Breakout Brands Pivot from Direct-to-Consumer to Brick-and-Mortar

Breakout Brands Pivot from Direct-to-Consumer to Brick-and-Mortar

Breakout Brands Pivot from Direct-to-Consumer to Brick-and-Mortar 1440 428 Chute Gerdeman

We’ve debunked the myth of this year’s retail apocalypse. The industry as a whole needed a reset, and while store closures were an inevitable result, the industry has been filled with emerging brands moving from direct-to-consumer to brick-and-mortar. While some are new, others have been on the rise for a while forging ahead a new future of retail.


With a direct-to-consumer brand built around travel, it’s no surprise that Away is making the foray into brick-and-mortar. CEO Steph Korey and Jen Rubio, who were previous execs at Warby Parker, founded the smart luggage company in 2015. If there’s any duo who knows a thing or two about this business model it’s them. The brand’s suitcases solve real-world travel problems with smart features like an ejectable battery for charging and a sleek design that protects against the elements. Interviewing more than 800 frequent fliers, they did their homework to find out what features mattered most. Since then they’ve been focused on building a lifestyle brand around travel with a magazine, “Here” and a podcast, “Airplane Mode,” and several pop-ups. Recently the brand “grounded” its luggage with the launch of brick-and-mortar locations in New York and Los Angeles. As a one-stop-shop for your travel essentials, they carry a highly curated assortment of goods you’ll want to pack for your next trip from sleep masks to travel-sized toiletries.


Silicon Valley’s sneaker startup Allbirds is soaring these days. Described as “the world’s most comfortable shoes,” the sneakers are made from renewable merino wool and building a cult-like following from conscientious consumers. After dipping a toe in the physical retail space with pop-ups, the brand opened its first brick-and-mortar location last year in San Francisco and recently opened a second location in New York. While they might be serious about sustainability, in-store elements like a human-sized hamster wheel for test-runs and a one-on-one consultation bar, remind customers it’s a fun brand making quality, eco-friendly products accessible. Backed by high-profile investors like Jeff Raider and David Gilboa, co-founders of Warby Parker, we think it could be just the beginning of innovative material products and interactive retail spaces for this brand.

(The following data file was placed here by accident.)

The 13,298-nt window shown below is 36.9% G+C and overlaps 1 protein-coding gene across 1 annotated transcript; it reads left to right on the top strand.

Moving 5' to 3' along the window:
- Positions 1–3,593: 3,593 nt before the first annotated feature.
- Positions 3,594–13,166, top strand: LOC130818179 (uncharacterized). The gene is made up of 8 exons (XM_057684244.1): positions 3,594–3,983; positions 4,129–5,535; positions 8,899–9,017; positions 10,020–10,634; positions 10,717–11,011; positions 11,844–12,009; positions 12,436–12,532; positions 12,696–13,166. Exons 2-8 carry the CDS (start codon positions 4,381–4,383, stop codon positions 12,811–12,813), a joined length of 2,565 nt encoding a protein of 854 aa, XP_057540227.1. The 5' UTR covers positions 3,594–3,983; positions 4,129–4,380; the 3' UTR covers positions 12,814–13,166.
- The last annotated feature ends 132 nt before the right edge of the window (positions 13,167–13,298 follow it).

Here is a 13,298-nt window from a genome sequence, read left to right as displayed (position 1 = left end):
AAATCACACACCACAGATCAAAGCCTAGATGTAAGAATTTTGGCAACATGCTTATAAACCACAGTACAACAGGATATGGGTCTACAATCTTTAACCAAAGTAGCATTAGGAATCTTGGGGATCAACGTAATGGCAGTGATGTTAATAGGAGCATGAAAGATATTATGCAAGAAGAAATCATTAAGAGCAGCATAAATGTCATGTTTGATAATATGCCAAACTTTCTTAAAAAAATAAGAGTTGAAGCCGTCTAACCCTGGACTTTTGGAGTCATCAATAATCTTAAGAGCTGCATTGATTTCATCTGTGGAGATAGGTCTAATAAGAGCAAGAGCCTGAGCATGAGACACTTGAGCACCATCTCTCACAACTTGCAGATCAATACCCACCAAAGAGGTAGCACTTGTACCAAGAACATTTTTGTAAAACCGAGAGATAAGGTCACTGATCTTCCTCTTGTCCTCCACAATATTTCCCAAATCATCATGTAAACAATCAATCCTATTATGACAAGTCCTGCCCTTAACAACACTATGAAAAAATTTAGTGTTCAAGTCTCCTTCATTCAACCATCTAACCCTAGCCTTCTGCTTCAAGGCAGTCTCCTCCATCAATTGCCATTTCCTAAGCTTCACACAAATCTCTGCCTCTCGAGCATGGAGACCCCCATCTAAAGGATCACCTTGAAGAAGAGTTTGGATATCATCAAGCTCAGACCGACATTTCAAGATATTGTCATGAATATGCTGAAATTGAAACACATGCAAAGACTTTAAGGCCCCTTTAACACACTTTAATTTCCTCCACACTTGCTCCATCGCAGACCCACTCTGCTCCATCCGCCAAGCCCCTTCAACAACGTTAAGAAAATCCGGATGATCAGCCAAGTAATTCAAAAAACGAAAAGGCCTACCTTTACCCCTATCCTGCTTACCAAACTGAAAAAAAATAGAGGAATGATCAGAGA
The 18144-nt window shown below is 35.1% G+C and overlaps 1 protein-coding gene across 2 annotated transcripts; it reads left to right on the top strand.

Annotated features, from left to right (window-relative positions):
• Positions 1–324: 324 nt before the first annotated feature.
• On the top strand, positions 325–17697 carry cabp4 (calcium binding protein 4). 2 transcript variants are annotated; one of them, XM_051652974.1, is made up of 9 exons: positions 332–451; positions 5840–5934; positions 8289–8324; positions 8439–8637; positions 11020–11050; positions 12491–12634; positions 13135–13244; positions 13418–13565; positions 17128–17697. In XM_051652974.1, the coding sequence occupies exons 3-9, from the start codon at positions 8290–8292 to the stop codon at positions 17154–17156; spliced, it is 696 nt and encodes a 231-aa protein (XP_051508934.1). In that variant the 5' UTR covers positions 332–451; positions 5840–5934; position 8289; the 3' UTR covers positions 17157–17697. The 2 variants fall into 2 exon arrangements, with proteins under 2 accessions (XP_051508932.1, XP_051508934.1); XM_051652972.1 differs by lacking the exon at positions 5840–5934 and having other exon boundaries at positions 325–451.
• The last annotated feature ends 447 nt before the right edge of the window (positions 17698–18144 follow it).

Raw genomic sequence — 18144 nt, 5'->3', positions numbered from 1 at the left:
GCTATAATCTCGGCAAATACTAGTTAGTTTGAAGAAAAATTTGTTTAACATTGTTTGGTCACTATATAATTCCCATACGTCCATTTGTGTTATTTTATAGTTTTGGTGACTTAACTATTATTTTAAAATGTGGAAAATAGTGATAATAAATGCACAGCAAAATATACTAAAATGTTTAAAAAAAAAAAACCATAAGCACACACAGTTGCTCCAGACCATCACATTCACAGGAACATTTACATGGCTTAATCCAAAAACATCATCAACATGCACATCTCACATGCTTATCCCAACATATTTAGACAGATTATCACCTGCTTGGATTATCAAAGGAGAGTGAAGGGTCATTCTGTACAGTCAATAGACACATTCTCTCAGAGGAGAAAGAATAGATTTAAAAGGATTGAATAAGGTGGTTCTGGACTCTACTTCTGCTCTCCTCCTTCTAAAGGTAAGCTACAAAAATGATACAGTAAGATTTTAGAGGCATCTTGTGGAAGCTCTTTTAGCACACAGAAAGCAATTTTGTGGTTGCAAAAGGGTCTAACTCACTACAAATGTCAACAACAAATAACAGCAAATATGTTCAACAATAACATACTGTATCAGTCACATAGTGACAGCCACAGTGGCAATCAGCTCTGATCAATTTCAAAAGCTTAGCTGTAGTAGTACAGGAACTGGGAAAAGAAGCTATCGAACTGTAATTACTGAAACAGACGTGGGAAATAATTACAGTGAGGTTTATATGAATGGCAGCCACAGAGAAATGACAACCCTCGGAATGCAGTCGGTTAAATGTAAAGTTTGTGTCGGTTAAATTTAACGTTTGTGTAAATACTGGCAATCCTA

Boll & Branch

Offering high quality, luxury sheets, blankets, and towels at a fraction of competitors’ costs, Boll & Branch launched online in 2014. Made exclusively from fair trade and organic materials they provide their customers with a transparent view of the origin of their cotton down to the farm in which it was picked. Finding it difficult to fully convey the quality of their product though the brand launched a retail store in the Short Hills Mall in New Jersey. Originally designed as a showroom where customers could touch and feel the product before making a purchase and delivered to their home, the brand is exploring operational efficiencies to make in-store inventory available for instant gratification. The bedding brand now plans to open 20 stores nationwide in the next two years. With a customer base in their late 40’s the brand is exploring premier shopping destinations in prominent suburbs instead of urban or coastal cities.


Struggling to find a button-down shirt that looked good untucked is the simple concept that built a million dollar menswear brand. Founded by Chris Riccobono, Untuckit currently fulfills the demand of men looking to be both casual and refined. In addition to recently adding a womenswear line, Untuckit has expanded its product line to include children’s apparel (for boys) and men’s pants. Opening physical retail spaces has allowed the brand to grow while also offering customers a high-touch product experience and personalized service. Untuckit is currently testing RFID technology for data and inventory management to make efficient use of the footprint, and understand how to best serve the customer both on and offline. With 25 stores currently in New York, Boston, Tampa, Philadelphia, San Diego, Portland, Los Angeles, Austin, Atlanta, Dallas, and Chicago, the brand plans to open more than 100 stores over the next five years with 50 of those stores opening by the end of this year.


Beauty brand Glossier made its name in the industry initially as an online retailer built from a blog, Into the Gloss, with thousands of beauty ambassadors in full on social support. After a handful of successful pop-ups on the west coast, the brand opened its first permanent retail store in New York, and next month it will be launching a second location in Los Angeles. With a test, try, and buy experience, on-site staff or “editors” as they call them are there to guide customers through the brand’s most coveted products. Tapping into the Millennial mindset of social activation, we have to think the second location will dawn the elements that can’t be experienced online.

Direct-to-consumer, digital first, pure-play, or whatever you want to call this new breed of breakout brands, for them, the physical footprint is about customer acquisition, building loyalty, and increasing ecommerce sales. Utilizing their online data assets, they’re focusing the in-store experience on a high level of service and brand engagement. With that, traditional retail metrics like sales per square foot are being replaced by new measurements that take into account multiple channels working together.

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